The wholeness of the phenomenonal object precludes the possibility that I can experience selected aspects of a person's consciousness, and certainly not their thoughts as a stream of language such as James Joyce portrayed in Ulysses. This does not mean my ego would be totally displaced, however. It is possible that I may only experience someone else's subjectivity as a hallucination or delusion; that is, my perception of the actual object of my vision may be occluded by the actual object of some other person's object of vision, or it may be interrupted by that object, or I may be possessed by the belief that I am in the physical location occupied by the other person. But just as I only experience aspects of the object of my own consciousness indirectly, so the aspects of the other person's object of consciousness will come to me indirectly—but this only after first apprehending their consciousness as an interruption or intrusion upon my consciousness, and this is the essential, distinct feature of a telepathic event. Note also that hallucinations or delusions are themselves phenomenal entireties, so my awareness of the distinct aspects of the hallucination or delusion—if I am fortunate to only experience telepathy as such!—must follow my apprehending an instance of telepathy as a hallucination or delusion as such. More likely and more catastrophic is that my ego as a whole is suspended and the totality of my sense impressions and unreflected consciousness is replaced by that of the telepathic sender.
Niide goes on to say that the potential hazards of telepathy do not rule out its possibility, but rather that psychic research that examines subjects who purport to be telepathic receivers and do not evince signs of disorder or disorientation while receiving is likely misguided; if telepathy exists, accident victims and mental patients are more likely to have experienced telepathic reception.
Niide concludes by reiterating the essential disruptiveness and undesirability of the experience of telepathic reception:
The question of the possibility of telepathy aside, there can be no question that if people did have such experiences, they would certainly be undesirable and perhaps even unendurable. The most favorable possibilities for telepathic events are already extremely disquieting ones, and we have no warrant to believe that they would be restricted to their most “benign” form. The disruption of the receiver's consciousness could potentially be traumatic, as if the ego were scalded by experiences not its own.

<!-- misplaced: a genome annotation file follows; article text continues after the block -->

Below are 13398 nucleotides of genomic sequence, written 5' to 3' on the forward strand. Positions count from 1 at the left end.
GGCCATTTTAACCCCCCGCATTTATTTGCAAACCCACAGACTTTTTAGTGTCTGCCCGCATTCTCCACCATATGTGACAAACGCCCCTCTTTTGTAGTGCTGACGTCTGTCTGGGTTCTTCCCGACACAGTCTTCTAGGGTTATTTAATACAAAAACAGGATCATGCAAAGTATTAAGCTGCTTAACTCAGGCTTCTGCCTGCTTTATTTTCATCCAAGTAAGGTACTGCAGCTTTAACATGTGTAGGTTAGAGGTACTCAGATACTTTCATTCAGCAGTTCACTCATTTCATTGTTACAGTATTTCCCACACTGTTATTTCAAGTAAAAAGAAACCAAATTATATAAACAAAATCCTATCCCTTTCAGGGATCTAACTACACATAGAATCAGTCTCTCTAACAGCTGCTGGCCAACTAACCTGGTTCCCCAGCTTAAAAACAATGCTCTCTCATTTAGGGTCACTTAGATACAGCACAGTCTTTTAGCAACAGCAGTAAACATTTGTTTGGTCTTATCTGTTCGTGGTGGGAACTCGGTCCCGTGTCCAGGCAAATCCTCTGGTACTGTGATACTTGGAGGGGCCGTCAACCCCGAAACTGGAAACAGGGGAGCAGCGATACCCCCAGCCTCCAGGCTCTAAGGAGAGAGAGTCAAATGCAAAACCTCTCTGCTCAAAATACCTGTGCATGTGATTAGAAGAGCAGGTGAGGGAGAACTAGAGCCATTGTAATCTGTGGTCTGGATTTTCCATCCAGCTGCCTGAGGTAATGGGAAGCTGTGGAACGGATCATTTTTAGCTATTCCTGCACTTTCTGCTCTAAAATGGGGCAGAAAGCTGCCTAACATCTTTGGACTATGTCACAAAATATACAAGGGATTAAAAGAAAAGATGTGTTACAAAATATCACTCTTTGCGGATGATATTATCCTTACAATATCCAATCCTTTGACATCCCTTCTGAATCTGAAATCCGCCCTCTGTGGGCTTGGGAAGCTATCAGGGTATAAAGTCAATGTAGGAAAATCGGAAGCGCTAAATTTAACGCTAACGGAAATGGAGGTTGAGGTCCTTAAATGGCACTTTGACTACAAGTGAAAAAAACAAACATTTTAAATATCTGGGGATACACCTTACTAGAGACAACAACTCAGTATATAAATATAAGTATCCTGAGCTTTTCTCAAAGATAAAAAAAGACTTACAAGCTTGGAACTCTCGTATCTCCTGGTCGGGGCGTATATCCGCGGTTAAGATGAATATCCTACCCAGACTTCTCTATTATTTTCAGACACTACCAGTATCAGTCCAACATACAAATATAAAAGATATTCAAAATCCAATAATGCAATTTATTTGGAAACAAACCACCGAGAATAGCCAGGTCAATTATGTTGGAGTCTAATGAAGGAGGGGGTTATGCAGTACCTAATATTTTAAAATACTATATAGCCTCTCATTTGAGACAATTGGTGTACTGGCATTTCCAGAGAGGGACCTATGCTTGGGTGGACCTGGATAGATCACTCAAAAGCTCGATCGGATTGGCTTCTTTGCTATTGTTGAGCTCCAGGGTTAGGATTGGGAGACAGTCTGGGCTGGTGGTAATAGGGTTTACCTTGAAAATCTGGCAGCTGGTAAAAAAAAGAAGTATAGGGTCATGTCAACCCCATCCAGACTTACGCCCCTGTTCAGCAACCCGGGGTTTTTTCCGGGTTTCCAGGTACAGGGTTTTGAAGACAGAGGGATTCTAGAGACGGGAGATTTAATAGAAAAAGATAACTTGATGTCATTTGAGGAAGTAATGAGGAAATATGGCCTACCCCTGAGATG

The paper, which first appeared in the New Phenomenological Research, Vol. ?, No. ?, Fall 19??, attracted little attention at the time outside of other researchers in phenomenology. What commentary it attracted was largely critical: Niide's claim that the onset of an event was always an interruption was considered a particularly weak point in his analysis.
A revised version of this paper that addresses these shortcomings, A Phenomenological Analysis of Possible Telepathic Reception, was accepted as his thesis for graduation from Crestmore University in 19??. It is unpublished.
Niide restated the hypothesis in neurological terms in his paper of 20??, "An Epileptic Syndrome Distinguished by Refractory Tonic-Clonic Seizure Activity Without Loss of Consciousness," published in Epilepsy and Seizure Disorders, Vol. ?, No. ?.
Criticisms by Psi Researchers
Criticisms by Neurologists
Neurologists who dismiss the diagnosis of Psycheidetic Epilepsy generally do not examine Niide's hypothesis for flaws. A pervasive misconception is that his original work is a “proof” of the reality of telepathy, and that his subsequent neurological restatement was a discovery of the undesirability of such experiences. This misconception has been propagated by at least one textbook.